- {reverse} Do you consider yourself to be pretty much an average sort of person?
- Would you like other people to be afraid of you?
- Do you often feel the impulse to spend money which you know you can’t afford?
- {reverse} Are you usually in an average kind of mood, not too high and not too low?
- Do you at times have an urge to do something harmful or shocking?
- {reverse} Do you stop to think things over before doing anything?
- Do you often overindulge in alcohol or food?
- Do you ever have the urge to break or smash things?
- Have you ever felt the urge to injure yourself?
- Do you often feel like doing the opposite of what other people suggest even though you know they are right?

l: score_unusual_experiences
t: set
- sum $unusual_experiences

l: score_cognitive_disorganisation
t: set
- sum $cognitive_disorganisation

l: score_introvertive_anhedonia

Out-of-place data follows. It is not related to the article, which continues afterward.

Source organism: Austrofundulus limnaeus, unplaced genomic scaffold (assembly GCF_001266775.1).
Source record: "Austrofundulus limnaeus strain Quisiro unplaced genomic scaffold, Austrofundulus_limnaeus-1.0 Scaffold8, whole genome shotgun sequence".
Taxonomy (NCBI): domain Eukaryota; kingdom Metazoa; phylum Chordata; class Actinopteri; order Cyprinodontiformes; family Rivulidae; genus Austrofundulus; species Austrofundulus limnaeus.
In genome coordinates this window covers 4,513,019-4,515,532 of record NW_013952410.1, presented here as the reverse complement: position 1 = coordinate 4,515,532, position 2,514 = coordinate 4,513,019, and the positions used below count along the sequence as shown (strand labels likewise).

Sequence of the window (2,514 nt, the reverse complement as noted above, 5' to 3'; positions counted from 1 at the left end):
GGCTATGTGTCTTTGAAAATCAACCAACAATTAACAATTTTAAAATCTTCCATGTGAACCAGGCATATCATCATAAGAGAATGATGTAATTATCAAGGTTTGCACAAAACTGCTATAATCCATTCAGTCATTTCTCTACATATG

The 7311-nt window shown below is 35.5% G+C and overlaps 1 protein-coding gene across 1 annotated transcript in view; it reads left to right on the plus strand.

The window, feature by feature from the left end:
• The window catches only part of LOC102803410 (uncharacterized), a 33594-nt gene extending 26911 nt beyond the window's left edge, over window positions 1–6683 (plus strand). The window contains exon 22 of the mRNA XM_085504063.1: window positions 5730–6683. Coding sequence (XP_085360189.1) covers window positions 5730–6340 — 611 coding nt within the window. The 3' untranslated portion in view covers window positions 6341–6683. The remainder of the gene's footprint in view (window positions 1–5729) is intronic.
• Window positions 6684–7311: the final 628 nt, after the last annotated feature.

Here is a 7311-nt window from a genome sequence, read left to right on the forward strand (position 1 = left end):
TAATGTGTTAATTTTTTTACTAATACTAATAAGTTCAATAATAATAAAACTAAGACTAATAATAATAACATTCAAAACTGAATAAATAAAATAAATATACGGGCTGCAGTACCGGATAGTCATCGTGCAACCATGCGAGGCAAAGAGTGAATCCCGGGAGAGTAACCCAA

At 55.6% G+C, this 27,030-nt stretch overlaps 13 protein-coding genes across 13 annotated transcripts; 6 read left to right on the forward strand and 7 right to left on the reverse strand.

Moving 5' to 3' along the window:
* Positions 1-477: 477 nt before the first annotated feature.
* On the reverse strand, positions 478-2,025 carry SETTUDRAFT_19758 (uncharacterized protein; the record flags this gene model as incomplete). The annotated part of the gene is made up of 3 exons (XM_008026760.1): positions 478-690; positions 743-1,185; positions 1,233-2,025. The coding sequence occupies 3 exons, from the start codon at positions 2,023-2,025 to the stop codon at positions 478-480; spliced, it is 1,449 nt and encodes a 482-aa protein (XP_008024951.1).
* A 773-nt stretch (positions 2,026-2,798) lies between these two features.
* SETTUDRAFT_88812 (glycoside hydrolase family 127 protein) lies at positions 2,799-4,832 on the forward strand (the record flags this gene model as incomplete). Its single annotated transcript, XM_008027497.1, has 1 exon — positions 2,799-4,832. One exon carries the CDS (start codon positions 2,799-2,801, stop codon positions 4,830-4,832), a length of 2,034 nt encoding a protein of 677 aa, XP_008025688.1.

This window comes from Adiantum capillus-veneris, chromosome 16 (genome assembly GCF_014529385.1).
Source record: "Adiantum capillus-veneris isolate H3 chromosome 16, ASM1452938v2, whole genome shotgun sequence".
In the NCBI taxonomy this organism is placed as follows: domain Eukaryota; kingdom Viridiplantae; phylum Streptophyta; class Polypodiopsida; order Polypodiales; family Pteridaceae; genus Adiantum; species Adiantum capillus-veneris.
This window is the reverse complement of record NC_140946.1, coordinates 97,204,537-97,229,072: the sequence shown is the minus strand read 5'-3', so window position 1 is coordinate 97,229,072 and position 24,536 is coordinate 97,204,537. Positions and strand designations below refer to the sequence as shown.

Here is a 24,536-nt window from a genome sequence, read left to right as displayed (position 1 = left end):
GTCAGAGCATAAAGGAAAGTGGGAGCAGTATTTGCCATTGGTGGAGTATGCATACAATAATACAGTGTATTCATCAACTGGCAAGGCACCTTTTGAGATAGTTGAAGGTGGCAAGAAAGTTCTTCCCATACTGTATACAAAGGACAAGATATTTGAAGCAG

t: set
- sum $introvertive_anhedonia

l: score_impulsive_nonconformity
t: set
- sum $impulsive_nonconformity

l: feedback
t: info
q: Your scores on the 4 short O-LIFE scales are as follows:<br><br>
<table>
<tr><th>Subscale</th><th>Possible score range</th><th>Your score</th></tr>
<tr><td>unusual_experiences</td><td>0 to 12 points</td><td>{$score_unusual_experiences}</td></tr>
<tr><td>cognitive_disorganisation</td><td>0 to 11 points</td><td>{$score_cognitive_disorganisation}</td></tr>
<tr><td>introvertive_anhedonia</td><td>0 to 10 points</td><td>{$score_introvertive_anhedonia}</td></tr>
<tr><td>impulsive_nonconformity</td><td>0 to 10 points</td><td>{$score_impulsive_nonconformity}</td></tr>
</table>
<br><br>
<b>Write down these results or print out the table for your record</b>
<br><br>
Please read the details about this test on the PsyToolkit website (link follows when pressing button below).

References

The test itself

  • Mason, O., Linney, Y., & Claridge, G. (2005). Short scales for measuring schizotypy. Schizophrenia Research, 78, 293-296.

Further reading

  • van Os, J. & Kapur, S. (2009). Schizophrenia. The Lancet, 374, 635-645.

  • Hills, P.J., Eaton, E., & Pake, J.M. (2016). Correlations between psychometric schizotypy, scan path length, fixations on the eyes and face recognition. The Quarterly Journal of Experimental Psychology, 69, 611-625.